Rendering of a
multiscale crack network with cracknet_bumptest.pov
The use of the current
1. Using the
height field as a noise source
A height field used as a noise source locally
perturbs the cracks depending on the altitude value.
From left to right, the example shows what is produced
with a noise level of 0, 50 and 100.
2. Using the
height field as a "guide"
When using the "guide" option, the height field values are given a
greater weight than with the "noise" option.
This is mainly intended to be used with a height field showing steep
transitions from dark to clear areas. These transitions become
A check box allows to use a second height field to add some noise to
the cracks in the uniform background. This secondary height field is of
the "subdivision 1" kind. The seed and the roughness can be controlled.
The cracks width is specified in pixels. It is an absolute parameter,
so the resulting look depends on the size of the heigth field.
The width can also vary depending on the distance of the crack from the
cell center. The rationale is that cracks are created by the surface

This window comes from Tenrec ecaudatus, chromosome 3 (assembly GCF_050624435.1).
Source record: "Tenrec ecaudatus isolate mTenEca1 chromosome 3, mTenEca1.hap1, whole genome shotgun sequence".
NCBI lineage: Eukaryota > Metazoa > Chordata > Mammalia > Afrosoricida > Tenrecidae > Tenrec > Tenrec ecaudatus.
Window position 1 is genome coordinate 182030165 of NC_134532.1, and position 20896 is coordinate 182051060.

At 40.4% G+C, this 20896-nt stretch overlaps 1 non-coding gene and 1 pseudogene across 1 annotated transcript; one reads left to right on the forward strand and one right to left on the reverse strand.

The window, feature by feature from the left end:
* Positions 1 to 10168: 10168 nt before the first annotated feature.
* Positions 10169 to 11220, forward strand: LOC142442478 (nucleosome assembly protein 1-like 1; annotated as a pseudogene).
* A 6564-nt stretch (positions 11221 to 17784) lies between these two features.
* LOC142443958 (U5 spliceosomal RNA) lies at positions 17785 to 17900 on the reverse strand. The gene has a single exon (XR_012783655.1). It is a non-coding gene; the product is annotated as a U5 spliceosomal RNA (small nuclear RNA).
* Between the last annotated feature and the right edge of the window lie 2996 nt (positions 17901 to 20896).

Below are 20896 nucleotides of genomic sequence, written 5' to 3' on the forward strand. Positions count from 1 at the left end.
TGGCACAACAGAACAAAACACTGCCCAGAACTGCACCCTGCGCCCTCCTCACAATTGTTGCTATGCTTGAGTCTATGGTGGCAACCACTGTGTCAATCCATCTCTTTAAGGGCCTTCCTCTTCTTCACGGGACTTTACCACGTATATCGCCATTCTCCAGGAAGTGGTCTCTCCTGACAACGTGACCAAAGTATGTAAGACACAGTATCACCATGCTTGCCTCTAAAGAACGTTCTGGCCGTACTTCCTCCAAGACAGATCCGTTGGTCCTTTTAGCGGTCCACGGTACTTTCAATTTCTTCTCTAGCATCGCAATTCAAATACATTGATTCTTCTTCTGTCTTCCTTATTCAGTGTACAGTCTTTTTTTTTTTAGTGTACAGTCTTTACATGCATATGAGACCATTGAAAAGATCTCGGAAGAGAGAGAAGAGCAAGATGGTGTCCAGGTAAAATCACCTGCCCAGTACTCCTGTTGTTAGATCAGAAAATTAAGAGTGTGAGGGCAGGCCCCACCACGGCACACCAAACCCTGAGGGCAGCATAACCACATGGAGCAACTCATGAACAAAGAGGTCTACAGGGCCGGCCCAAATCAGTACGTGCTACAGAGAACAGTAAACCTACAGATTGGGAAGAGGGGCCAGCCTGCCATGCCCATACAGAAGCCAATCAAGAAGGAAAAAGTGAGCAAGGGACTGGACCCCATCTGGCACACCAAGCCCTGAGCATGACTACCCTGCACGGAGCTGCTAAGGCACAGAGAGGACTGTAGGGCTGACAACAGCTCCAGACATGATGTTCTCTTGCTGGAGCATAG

tension, which makes the surface shrink until it "tears up". The
tension can be regarded as constant per unit of surface. When going
away from a cell center, the tension of
each unit adds up to its neighbours until a crack is encountered, so
that the shrinking
stress can be considered stronger when the distance of the crack from
the center of a cell is greater.
|Fixed width, 1 / 2 / 4 (512x512)
|Variable width, from 2 to 6 (512x512)
New Povray scenes
provided for this
Crack networks can be used as a standard height field in a Povray scene.
They can also be used as a bump map on an infinite ground plane, like
in the introductory image of this page.
In that case, the network is
tiled to fill the plane.
These new scenes are provided:
shows the current height field as a bump map on an infinite plane. It
tuned to be used with the default camera 3. This is the scene used to
render the multiscale example.
composite scene, using a ground map (the crack network) called group_map.png as a bump map and the
current height field rendered in the usual way. It was used to render the introductory landscape of this page.
composite scene using the crack network as a foreground height field.
It's more difficult to use than the former, because the crack network
is not tiled. Edges must be hidden, for instance by parts of the
background height field.
of cracknet_nobump.pov with a
2048x2048 ground height field
A new pigment map, maprock_redmud.inc